Resident Muslim: Gift to a person's own kids and inheritance should have nothing to do with the tax system.I worked for this money, and one of my highest motivating drivers was a better life for my kids, now you are going to mess with that?Take away half?! You kidding me?!
ThatGuyFromTheInternet: ZAZ: This is an old trick.Remember that drunk driver in Florida who adopted his girlfriend? We had a thread about the appeals court decision voiding adoption for lack of notice to interested parties. One of the judges would have disallowed the adoption because you can't adopt your girlfriend. He cited with approval an old New York case that was about gay adoption.I'm pretty sure either Steven Tyler or Ted Nugent did this back in the 70s.
SpdrJay: ThatGuyFromTheInternet: ZAZ: This is an old trick.Remember that drunk driver in Florida who adopted his girlfriend? We had a thread about the appeals court decision voiding adoption for lack of notice to interested parties. One of the judges would have disallowed the adoption because you can't adopt your girlfriend. He cited with approval an old New York case that was about gay adoption.I'm pretty sure either Steven Tyler or Ted Nugent did this back in the 70s.Steven Tyler adopted Ted Nugent?
Satanic_Hamster: No no, I mean, why is that even legal? What's the logic for it, besides financial scams?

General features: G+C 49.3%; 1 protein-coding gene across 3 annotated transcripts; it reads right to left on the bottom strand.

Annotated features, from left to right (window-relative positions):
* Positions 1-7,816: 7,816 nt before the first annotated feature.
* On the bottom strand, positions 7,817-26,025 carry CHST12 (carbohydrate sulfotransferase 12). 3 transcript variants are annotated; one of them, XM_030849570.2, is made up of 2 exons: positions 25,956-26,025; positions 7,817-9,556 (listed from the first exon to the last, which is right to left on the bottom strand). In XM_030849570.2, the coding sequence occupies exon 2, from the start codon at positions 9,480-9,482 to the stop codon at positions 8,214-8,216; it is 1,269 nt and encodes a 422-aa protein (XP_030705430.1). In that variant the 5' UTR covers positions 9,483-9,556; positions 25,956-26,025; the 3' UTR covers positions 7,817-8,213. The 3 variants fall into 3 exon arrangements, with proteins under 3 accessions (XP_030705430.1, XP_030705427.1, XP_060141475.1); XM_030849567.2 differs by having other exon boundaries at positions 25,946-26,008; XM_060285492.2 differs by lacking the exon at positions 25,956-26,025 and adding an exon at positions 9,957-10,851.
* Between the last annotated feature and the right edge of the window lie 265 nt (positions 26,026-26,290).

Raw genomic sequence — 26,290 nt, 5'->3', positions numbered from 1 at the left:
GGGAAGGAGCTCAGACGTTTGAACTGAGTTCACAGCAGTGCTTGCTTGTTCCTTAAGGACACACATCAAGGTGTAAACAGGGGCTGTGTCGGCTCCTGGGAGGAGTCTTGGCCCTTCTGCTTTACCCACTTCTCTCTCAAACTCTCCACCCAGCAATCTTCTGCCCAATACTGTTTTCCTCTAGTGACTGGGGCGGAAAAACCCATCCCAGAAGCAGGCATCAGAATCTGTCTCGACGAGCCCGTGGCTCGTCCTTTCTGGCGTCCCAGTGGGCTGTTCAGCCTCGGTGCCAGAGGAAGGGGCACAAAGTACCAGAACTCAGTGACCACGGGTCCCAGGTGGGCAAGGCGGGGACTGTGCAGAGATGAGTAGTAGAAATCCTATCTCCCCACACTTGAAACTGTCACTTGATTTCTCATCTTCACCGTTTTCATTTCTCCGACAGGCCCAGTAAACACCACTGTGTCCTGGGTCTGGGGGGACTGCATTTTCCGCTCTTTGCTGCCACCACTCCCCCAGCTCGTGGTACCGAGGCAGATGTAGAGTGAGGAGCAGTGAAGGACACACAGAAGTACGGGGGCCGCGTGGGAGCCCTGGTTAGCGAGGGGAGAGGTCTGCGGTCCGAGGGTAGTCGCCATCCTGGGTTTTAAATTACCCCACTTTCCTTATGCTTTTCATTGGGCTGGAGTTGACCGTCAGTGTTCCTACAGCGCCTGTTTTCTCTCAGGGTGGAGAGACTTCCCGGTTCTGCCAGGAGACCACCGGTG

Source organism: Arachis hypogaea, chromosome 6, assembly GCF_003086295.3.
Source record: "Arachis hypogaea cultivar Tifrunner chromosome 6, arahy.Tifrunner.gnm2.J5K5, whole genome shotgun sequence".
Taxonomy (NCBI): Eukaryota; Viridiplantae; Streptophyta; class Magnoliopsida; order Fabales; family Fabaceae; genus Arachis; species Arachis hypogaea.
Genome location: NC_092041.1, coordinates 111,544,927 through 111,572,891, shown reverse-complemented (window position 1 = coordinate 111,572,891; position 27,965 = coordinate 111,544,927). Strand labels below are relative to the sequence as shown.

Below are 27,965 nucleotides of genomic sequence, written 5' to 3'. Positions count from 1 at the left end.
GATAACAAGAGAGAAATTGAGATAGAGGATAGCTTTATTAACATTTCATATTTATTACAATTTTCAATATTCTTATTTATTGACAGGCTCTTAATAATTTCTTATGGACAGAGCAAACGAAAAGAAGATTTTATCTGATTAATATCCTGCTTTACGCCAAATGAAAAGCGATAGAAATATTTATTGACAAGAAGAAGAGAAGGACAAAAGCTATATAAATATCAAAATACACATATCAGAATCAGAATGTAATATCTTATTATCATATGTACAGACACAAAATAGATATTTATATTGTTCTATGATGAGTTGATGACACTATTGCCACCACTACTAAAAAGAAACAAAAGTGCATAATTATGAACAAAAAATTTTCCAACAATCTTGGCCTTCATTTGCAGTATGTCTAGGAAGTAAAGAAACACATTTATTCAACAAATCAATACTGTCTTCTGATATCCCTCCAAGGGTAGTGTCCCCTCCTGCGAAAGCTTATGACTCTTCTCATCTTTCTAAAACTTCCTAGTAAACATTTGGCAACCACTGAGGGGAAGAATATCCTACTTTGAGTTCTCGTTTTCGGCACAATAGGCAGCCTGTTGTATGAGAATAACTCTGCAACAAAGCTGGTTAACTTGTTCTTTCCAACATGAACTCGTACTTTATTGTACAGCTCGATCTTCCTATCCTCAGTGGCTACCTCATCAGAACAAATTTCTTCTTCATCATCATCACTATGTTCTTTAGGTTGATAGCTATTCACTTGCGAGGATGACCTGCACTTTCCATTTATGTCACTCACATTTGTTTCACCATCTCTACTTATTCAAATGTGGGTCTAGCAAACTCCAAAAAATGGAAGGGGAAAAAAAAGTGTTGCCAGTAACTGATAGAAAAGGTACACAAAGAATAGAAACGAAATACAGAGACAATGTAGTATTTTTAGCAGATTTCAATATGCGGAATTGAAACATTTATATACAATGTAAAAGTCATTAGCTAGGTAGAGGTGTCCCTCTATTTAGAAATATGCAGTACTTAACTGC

sumida sublight: I'm also not getting all the squick here. Incest is a sexual relationship between two people with a close blood relation.Those of you claiming to be absolutely disgusted that these two are committing incest (which apparently in your mind wasn't incest for the duration of their relationship, but only became such the moment they signed a piece of paper), are either just grossed out because it's two guys, or are simply too stupid for words.
semiotix: Resident Muslim: Gift to a person's own kids and inheritance should have nothing to do with the tax system.I worked for this money, and one of my highest motivating drivers was a better life for my kids, now you are going to mess with that?Take away half?! You kidding me?!How many kids do you have that splitting $5,250,000 between them won't be enough to give them a shot at a "better life?" If you're worth less than that and you died today, the federal government wouldn't be taking any of it, much less half.
stirfrybry: So it's about money and not about the gay love
Quantum Apostrophe: Are companies that register in the Bahamas to pay no tax also engaging in a scam
Resident Muslim: So, what makes the government entitled to that money that is over the 5m? This is money that has already been taxed. What makes the transfer of ownership from me to my kids a transaction that deems taxation?Even worse is the 'gifting' tax if/when I give my kids something expensive.